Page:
September 2023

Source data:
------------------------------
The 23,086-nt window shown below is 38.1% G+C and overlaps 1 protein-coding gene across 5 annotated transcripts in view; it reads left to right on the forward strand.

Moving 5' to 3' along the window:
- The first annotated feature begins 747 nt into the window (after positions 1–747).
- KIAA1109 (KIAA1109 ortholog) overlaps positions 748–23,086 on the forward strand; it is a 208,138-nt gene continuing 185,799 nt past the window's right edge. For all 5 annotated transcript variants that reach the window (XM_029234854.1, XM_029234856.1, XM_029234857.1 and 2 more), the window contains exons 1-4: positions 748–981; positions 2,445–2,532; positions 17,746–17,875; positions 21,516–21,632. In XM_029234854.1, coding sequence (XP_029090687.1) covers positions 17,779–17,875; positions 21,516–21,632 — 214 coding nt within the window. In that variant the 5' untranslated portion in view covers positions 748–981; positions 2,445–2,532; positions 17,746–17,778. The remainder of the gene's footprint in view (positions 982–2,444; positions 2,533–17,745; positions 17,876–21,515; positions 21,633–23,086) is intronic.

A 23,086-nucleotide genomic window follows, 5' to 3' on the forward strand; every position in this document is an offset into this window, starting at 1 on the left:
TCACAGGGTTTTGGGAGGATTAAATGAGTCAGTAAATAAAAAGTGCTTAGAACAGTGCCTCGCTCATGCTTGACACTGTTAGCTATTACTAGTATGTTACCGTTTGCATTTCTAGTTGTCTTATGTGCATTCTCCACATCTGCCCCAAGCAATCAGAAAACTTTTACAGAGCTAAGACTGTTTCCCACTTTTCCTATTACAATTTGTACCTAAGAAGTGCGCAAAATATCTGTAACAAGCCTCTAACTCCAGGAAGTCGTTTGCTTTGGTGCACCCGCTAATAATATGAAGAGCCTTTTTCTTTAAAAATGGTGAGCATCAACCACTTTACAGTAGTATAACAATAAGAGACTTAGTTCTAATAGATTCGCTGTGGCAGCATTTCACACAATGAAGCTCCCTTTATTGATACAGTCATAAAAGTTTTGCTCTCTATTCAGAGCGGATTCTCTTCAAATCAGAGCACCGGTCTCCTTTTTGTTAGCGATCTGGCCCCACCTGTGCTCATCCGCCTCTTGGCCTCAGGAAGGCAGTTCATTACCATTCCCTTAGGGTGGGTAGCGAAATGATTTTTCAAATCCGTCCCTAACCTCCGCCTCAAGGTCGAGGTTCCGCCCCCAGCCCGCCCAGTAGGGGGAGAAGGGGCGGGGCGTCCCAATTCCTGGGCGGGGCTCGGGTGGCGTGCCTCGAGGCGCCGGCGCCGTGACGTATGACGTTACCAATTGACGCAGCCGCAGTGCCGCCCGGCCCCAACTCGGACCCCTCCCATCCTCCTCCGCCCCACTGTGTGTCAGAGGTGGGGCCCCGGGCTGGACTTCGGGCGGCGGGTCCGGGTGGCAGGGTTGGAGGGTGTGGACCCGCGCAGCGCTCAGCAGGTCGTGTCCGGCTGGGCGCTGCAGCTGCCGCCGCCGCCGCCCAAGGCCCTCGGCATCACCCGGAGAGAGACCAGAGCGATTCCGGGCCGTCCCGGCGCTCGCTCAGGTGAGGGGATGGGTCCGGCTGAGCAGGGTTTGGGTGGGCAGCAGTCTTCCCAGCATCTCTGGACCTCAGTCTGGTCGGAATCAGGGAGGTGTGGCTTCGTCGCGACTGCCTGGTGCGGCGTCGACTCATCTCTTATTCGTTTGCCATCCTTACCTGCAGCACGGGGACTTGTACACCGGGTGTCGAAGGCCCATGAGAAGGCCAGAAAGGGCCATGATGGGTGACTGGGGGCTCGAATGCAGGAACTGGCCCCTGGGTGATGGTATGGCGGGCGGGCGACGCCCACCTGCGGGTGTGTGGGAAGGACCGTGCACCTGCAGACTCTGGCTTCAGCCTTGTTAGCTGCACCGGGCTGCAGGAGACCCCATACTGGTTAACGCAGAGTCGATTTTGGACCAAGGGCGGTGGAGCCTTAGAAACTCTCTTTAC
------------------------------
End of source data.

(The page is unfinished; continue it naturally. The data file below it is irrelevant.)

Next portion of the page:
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86 | S E P T E M B E R 2 0 2 3 P H OTO G R A P H Y CO U RT E S Y U N I V ER S I T Y O F TO RO N TO S C A R B O RO U G H Passive House Student Residence – University of Toronto Scarborough Moelis goes on to note that "the facade is articulated using three colours of standing seam metal cladding that acts as a rainscreen, fastened with thermally broken clips. Behind the waterproofing and exterior sheathing there is mineral wool insulation, and then the interior sheathing and vapour barrier. All seams are carefully taped. The window frames are thermally broken and infilled with triple low-e glazing. "The variation in colour and width of the facade material masks the regu- lar spacing of the windows, allowing the facade to read as a whole rather than a regularly punctured surface." Michael Faustini, project director with Pomerleau, says that in addition to the main challenge on the project of the Passive House learning curve, under- taking this build amid the pandemic (construction began in July of 2020), presented additional challenges, including the implementation of strict COVID measures on site and dealing with market effects of the lockdowns. But with creative solutions these challenges were overcome. "We antic- ipated potential price increases that would have been a problem as we were in a fixed price contract, so we ordered equipment as early as we could," he says. Pomerleau also relied on energy modelling with enclosure specialist RDH Building Science to ensure that PH criteria was being met: "We had to pay very close attention to the details of the envelope," Faustini says. "RDH guided us, conducting interim check- points along the way." Pomerleau enhanced the learn- ing experience by building a 10 foot by 25 foot on site mockup of the enve- lope, "so the precise construction process was clear to all parties prior to final installation. The mockup was big enough to include a window and frame, and since the envelope covered about 80 percent of the building exte- rior it was extremely important we understood how it would be built." As for the mechanical systems, a pit in the basement was created to cap- ture hot water from the showers and use it as a heat source; the heat from the cafeteria kitchen was also cap- tured and reused. Passive House Student Residence will welcome its first round of stu- dents in September, and Moelis says, "This project will demonstrate that passive house design is possible at a very large scale." Faustini says, "This was a very positive learning experience, and the knowledge we gained was useful as Toronto constantly advances its green standards." Arifuzzaman says, "The design is what we hoped it would be, the archi- tecture is very strong. We wanted to give our students a great first year experience, and the fact that we can do this through a sustainable building is something we are proud of." A Lear Construction.indd 1 Lear Construction.indd 1 2023-04-26 11:26 2023-04-26 11:26 Image Credit: Handel Architects Designing Living Systems. Transforming Built Environments. Proud to be part of one of North America's largest Passive House projects, University of Toronto's new Student Residence. Looking for past digital issues? Click on the folder icon in the task bar anytime you're viewing the current issue on your computer or mobile device. Other inquiries? Publisher  |  Dan Chapman 604.473.0316

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